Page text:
by Christie Chisholm, LocalFlavor Magazine, October 2011
It’s an upscale, modern American bistro. That’s how Brian Rood describes the new restaurant where he’s serving as chef de cuisine. The eatery comes to us from Maria Renteria, owner of Max’s, and is nestled in the old Louie’s Corner Café spot, at the intersection of Galisteo and Alameda. Renteria says the vibe at Tomme is “sexy but mellow.” “It’s another adult restaurant,” she says, “but we’re trying to make this more approachable financially. It’s cool, innovative, fun, contemporary food, but there are no white tablecloths.” (There are black tablecloths, though, and appetizers that run from $6 to $11) Using local ingredients when possible, Rood says the bistro will serve classics like steak frites and mussels alongside familiar dishes with a twist (their fried chicken and their posole offer some pleasant surprises, he adds). “It’s more casual than Max’s but with the same kind of good quality,” he says. Tomme is open Tuesday through Saturday from 11 a.m. to 2 p.m. for lunch and from 5 to 9 p.m. for dinner. 229 Galisteo, 825.2253.
How can you not love something called Eat Local Week? It’s Oct. 10 through 16, and to celebrate, the Santa Fe Farmers’ Market is breaking out two food-centric competitions. The first is the Cook with the Chef Showdown on Thursday, Oct. 13, from 5:30 to 7 p.m. at the Market Pavilion. Chefs George Gundry (from Atrisco) and Patrick Lambert (from Cowgirl BBQ) will battle over who can make the best chile and yak (yes, you heard me) appetizer. Judges Chef Matt Yohalem, Chef Rocky Durham and food writer Rob DeWalt will select an ingredient from that night’s market to be used in the dish. Then on Saturday, Oct. 15, from 11 a.m. to noon under the water tower, home bakers will show us what they’ve got in the Local Baking Competition as they vie for first place. Come down, buy some local veggies and maybe get a slice of something delicious. 1607 Paseo de Peralta, 983.4098, www.santafefarmersmarket.com.
I found my new home. It’s in Whoo’s Donuts, the made-from-scratch donut shop that just opened next door to the ChocolateSmith. The owners of that artisanal, cocoa-laden boutique, Jeff and Kari Keenan, are taking the same approach to the fluffy pastries as they do with their candies. While you can still get the classics like Boston cream and raised glaze at Whoo’s, you’ll also be able to get such decadent desserts as pistachio with white chocolate lemon ganache, or maple bacon with dark chocolate glaze and chili brown sugar. As though you aren’t already convinced that you want to move in, too, here’s another tasty tidbit: Whoo’s will use organic, locally grown ingredients when it can, including Sangre de Cristo flour from Taos and organic Fat Boys coffee from Cedar Crest. I think I’ll go grab a baker’s dozen right now. 851-B Cerrillos, 629.1678, www.whoosdonuts.com.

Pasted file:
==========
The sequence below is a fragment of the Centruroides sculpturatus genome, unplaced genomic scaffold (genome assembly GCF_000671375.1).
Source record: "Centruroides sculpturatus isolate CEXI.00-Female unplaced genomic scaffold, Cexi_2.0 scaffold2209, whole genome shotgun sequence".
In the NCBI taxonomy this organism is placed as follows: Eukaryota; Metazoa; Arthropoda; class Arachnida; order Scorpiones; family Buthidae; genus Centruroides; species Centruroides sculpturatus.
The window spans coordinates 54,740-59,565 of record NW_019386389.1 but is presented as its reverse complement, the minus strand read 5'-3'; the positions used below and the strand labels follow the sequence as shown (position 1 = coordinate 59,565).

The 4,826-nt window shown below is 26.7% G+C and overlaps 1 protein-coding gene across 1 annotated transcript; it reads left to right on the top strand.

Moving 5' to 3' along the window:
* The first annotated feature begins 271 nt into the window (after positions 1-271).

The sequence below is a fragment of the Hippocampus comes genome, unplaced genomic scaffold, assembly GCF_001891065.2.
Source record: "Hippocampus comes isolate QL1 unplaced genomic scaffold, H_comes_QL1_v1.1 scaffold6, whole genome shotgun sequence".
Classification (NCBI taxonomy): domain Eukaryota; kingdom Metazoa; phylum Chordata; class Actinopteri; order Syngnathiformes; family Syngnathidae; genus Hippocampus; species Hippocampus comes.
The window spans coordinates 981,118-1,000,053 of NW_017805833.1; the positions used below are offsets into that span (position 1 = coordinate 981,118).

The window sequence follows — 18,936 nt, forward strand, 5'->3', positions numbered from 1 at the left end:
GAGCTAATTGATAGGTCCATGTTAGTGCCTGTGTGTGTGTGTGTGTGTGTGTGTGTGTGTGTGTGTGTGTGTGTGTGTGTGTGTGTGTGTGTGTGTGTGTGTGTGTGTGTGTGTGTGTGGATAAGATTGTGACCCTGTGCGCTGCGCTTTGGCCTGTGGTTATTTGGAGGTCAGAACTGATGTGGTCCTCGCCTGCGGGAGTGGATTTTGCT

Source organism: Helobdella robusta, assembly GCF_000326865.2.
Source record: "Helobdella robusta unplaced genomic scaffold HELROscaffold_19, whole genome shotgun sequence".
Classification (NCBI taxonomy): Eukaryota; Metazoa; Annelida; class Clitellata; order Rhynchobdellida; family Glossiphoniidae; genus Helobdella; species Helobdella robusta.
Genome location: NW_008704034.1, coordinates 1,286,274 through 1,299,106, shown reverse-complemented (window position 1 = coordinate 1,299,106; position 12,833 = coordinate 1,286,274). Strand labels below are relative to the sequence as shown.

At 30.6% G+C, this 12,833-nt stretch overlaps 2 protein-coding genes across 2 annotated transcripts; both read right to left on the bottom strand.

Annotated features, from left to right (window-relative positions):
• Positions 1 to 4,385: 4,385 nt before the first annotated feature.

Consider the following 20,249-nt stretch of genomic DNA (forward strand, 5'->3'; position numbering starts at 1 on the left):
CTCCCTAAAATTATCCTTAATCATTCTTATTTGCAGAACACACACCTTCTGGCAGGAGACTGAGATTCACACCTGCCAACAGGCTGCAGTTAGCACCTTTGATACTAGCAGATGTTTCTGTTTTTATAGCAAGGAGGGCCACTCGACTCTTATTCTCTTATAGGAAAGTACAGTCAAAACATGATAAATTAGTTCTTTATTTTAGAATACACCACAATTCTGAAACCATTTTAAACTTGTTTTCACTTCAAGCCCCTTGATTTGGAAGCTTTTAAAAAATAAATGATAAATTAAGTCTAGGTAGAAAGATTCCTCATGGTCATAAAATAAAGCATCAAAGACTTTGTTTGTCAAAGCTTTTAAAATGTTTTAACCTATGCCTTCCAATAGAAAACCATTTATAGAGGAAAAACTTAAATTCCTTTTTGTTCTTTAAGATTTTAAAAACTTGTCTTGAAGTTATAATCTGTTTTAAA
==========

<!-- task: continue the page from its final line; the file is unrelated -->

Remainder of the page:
If you’ve been waiting in the wings to furnish that side room or purchase that perfect antique chair, the time to act is now. Stephen’s, A Consignment Gallery is throwing its semi-annual fall sale on Saturday, Oct. 15, and Sunday, Oct. 16. Come from 9 a.m. to 6 p.m. on Saturday and from noon to 6 p.m. on Sunday to nab 10 to 15 percent of items at this Santa Fe institution. 2701 Cerrillos Road, 471.0802, www.stephensconsignments.com.
Here’s a new one. The next time you want to take your dog with you to dinner, you don’t have to settle for café fare. Both you and your dog can have a fine dining experience at Graham’s Grille in Taos. I don’t mean your dog can hang out with you on the patio while you eat. I mean your dog can eat, too. Graham’s has a new “Yappy Hour” menu, which includes grilled free-range chicken breast or Angus beef and diced, local lamb. At $4 a pop, Rover can eat in style while you treat yourself to your camarones al mojo de ajo. 106 Paseo del Pueblo Norte, Taos, 575.751.1350, www.grahamstaos.com.
You just know you’ve got a can of green beans in your pantry you’re never going to open. Won’t you feel better if you give it to someone who’ll use it? From Oct. 16 through 30, A World Feast is conducting its second annual food drive. All you have to do is drop off donations like that can of green beans at one of a couple dozen locations, including La Montanita Co-op, Santa Fe Community College and the New Mexico Museum of Fine Art. Right now non-perishable beverages and personal hygiene items are in short supply, so any donations along those lines would be much appreciated. For a full list of drop-off locations, to find out how to be a corporate sponsor for a mere $50 and all the other details you might desire, visit www.aworldfeast.com.